One hundred years after the Easter Rising historians, the media and artists are exploring the Easter event not only from the perspectives of the executed leaders, but try to represent the experiences of the wider Irish society, including women and children. This one-act play follows two sisters who in their own way fought in the rising.
Although, this two-woman-and-a-harp play did not tell me anything new about the failed rebellion with regards to historical facts; it is an entertaining and engaging performance mixing fact and fiction. So far it is the only commemoration adaptation that captured my attention from start to finish.
The two little girls playing Joan of Arc and Queen Méabh made me smile; their teenage sibling rivalries turned them from fictional characters from the past into real people; and even when they finally get into the GPO, where they are initially only allowed to make sandwiches, their gossipy banter and flirtations sometimes lets the audience and the characters themselves for a moment forget that they are in the middle of a war and not at a pyjama party. Comic dialogues and poetry-like monologues together with extracts of a traditional Irish song, accompanied by an on-stage harp, lighten the play up and emphasise the tragedy befalling the family at the same time.
The plain stage setting and costume suits the play, since the hauntingly beautiful girlish voices and the harp which is also used for various sound effects carry the storyline. Other character’s speeches are indicated by both actresses saying their lines together and although it sometimes took them a second to get synchronised, it worked for me.
The O’Farrell sisters Josephine and Gillian are fictional, but their surname pays tribute to Elizabeth O’Farrell, the woman who delivered the surrender note and was subsequently cut out of all pictures depicting this historic defeat. Until recently apart from Constance Markievicz, the contributions of women who fed and hid the rebels and worked as couriers had not been acknowledged. In an interview playwright and actress Christiane Mahony said she based her fictional account on witnesses statements of real women. Thus giving them a voice and remembering them.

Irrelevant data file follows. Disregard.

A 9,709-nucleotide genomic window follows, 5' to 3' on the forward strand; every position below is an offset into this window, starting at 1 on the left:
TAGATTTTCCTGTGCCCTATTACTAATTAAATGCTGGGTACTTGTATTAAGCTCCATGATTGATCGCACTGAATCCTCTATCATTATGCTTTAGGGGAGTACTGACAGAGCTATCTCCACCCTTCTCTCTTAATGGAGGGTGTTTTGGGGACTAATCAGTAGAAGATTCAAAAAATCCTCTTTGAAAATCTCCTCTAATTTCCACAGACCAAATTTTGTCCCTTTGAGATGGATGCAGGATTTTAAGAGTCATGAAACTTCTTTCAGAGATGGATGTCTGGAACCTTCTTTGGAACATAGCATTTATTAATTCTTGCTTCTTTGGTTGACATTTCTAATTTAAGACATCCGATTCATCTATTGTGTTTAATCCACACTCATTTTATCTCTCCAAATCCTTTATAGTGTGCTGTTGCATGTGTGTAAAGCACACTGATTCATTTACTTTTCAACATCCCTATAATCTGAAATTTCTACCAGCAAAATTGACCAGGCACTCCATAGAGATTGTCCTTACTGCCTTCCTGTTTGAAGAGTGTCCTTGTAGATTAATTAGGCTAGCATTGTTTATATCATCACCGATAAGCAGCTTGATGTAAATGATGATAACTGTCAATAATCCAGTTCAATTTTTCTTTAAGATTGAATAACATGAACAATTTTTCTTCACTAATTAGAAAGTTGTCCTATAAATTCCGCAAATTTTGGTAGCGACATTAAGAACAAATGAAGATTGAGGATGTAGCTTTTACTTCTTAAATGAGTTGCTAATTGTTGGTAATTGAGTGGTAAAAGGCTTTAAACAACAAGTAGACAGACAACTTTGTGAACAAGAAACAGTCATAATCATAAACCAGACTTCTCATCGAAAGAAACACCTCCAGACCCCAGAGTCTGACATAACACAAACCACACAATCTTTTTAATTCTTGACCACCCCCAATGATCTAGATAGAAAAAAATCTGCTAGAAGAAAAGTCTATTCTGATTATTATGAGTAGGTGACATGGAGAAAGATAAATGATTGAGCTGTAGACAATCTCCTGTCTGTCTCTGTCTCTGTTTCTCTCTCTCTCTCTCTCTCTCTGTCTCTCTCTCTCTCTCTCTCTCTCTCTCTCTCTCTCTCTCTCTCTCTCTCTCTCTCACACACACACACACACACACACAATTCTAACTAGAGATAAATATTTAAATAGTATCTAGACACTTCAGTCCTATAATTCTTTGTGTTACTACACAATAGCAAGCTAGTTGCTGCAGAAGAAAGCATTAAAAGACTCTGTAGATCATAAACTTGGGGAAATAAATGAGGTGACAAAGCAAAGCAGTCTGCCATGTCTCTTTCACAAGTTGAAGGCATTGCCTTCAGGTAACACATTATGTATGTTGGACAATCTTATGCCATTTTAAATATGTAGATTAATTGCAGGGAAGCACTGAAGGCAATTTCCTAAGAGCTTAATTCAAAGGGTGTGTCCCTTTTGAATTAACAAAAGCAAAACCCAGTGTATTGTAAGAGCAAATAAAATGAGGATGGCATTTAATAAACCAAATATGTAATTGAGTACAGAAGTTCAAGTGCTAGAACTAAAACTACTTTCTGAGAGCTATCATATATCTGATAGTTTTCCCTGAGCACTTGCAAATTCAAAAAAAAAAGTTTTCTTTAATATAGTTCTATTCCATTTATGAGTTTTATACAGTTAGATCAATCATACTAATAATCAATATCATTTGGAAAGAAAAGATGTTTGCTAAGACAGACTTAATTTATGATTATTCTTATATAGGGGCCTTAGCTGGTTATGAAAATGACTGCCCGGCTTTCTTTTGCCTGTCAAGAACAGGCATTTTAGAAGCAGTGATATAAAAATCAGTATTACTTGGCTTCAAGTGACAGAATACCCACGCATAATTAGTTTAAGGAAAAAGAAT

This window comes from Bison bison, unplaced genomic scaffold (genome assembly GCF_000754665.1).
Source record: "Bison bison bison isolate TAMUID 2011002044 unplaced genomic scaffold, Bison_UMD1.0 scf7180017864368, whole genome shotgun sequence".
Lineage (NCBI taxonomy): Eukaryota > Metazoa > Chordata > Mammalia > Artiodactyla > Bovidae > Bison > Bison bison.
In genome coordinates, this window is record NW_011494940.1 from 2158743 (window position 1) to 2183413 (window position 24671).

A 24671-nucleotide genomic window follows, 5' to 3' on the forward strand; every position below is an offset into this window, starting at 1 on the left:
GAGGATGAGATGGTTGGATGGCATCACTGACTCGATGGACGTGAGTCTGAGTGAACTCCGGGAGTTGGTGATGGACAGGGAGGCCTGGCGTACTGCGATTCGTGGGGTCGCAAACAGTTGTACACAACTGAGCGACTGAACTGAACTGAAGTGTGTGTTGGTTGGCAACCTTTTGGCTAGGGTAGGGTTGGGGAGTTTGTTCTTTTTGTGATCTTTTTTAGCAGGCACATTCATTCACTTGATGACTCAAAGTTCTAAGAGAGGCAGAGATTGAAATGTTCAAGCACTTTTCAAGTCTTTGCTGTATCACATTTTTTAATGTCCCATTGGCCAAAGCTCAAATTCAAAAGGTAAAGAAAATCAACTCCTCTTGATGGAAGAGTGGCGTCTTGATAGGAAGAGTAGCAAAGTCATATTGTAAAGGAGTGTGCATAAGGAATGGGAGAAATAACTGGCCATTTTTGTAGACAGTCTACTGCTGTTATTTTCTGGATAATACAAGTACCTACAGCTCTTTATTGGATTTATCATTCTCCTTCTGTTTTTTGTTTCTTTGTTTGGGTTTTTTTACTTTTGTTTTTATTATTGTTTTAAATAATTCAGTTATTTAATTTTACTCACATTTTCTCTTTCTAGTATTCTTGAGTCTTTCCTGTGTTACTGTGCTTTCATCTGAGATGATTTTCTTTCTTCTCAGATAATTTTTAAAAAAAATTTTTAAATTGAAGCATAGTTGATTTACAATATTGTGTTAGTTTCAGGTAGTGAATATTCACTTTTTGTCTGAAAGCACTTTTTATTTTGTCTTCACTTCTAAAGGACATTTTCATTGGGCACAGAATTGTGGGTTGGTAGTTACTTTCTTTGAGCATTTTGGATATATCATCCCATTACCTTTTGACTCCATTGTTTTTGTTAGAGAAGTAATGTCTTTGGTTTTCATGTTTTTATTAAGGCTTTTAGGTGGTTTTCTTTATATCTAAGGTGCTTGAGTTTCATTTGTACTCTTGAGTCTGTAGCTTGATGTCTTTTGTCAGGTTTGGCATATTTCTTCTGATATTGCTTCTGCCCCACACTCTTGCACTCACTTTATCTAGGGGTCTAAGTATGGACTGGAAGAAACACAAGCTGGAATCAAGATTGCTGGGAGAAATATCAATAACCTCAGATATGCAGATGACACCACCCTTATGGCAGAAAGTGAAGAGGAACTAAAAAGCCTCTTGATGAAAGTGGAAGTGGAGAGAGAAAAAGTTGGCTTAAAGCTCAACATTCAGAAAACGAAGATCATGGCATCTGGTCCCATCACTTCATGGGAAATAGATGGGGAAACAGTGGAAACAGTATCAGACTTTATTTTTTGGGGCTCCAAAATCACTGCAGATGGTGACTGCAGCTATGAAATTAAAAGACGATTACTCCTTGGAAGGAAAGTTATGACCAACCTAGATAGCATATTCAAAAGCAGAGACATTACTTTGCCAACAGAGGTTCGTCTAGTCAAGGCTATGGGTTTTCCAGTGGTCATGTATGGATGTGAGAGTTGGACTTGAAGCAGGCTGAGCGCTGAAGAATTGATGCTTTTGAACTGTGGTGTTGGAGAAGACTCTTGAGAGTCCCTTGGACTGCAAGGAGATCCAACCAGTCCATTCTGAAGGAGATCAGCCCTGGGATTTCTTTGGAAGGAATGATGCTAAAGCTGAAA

The play starts in 1936 when Josie (played by O’Mahony herself) attends the state commemorations and discovers that her younger sister Gill’s name is omitted from the list of those who fought and died during the Rising. Angry and disillusioned Josie begins to tell her and her sister’s story, starting with their dreams and aspirations and their deceased father, who appeared to have lived more for the future republic than for his family and wanted his daughters to be “warrior queens”.
Josie: “I’m not a girl I’m a soldier!”
Gill: “Well you are a girl.”
Josie: “I’m a girl soldier, I have to get in”
Inspired by Constance Markvievitch and Maud Gonne, Josie is enthusiastic about the Irish language and wants to be a soldier. The completely apolitical Gill (played by Roseanne Lynch) on the other hand, has more modest and practical ambitions: She dreams of a beautiful wedding dress and having kids. However, the two sister’s personalities are more complex than it appears at first and as the audience follows them throughout Dublin delivering important messages to the various occupied buildings it becomes obvious that they need each other and that pure “male” strength is not all that is needed in a war.
“Sisters of the Rising” highlights once more the contributions and courage of the women who participated in the Easter Rising of 1916: All the kitchen-helpers, nurses and couriers, who defied conventional gender roles and often their parents’ orders and risked their reputation and their lives to fight for a cause they believed in.
“Women were perfect allies: Armed with charm and unsuspecting; with hiding places like petticoats to carry notes. The words of the leaders hidden in hairdos, puffed out up-dos, and pins. And tucked away in all that splendour a million military messages and that last one to surrender.”
One hundred years on, the contributions of the Irish women who participated in the Easter Rising are finally acknowledged and remembered and their descendents have – at least officially – the same duties and rights as Irishmen.
“Sisters of the Rising” runs for two more performances at the Nun’s Island Theatre as part of the Galway Theatre Festival:
- May 1. 2pm
- May 2. 2pm & 8.30 pm
- Tickets €12 /€10
- Duration 80 min. No interval
- Cast: Christiane O’Mahony and Roseanne Lynch
- Composer: John O’Brien
- Director: Anushka Senanayake
- Lighting and Set Designer: Brian Mitchell
- Producer: Naomi Daly.
- “Sisters of the Rising” Facebook page
- Galway Theatre Festival
- * RTÉ1 ARENA Séan Rocks’ interview* with Christiane O’Mahony (March 8. 2016).
Photo copyright Enrique Carnicero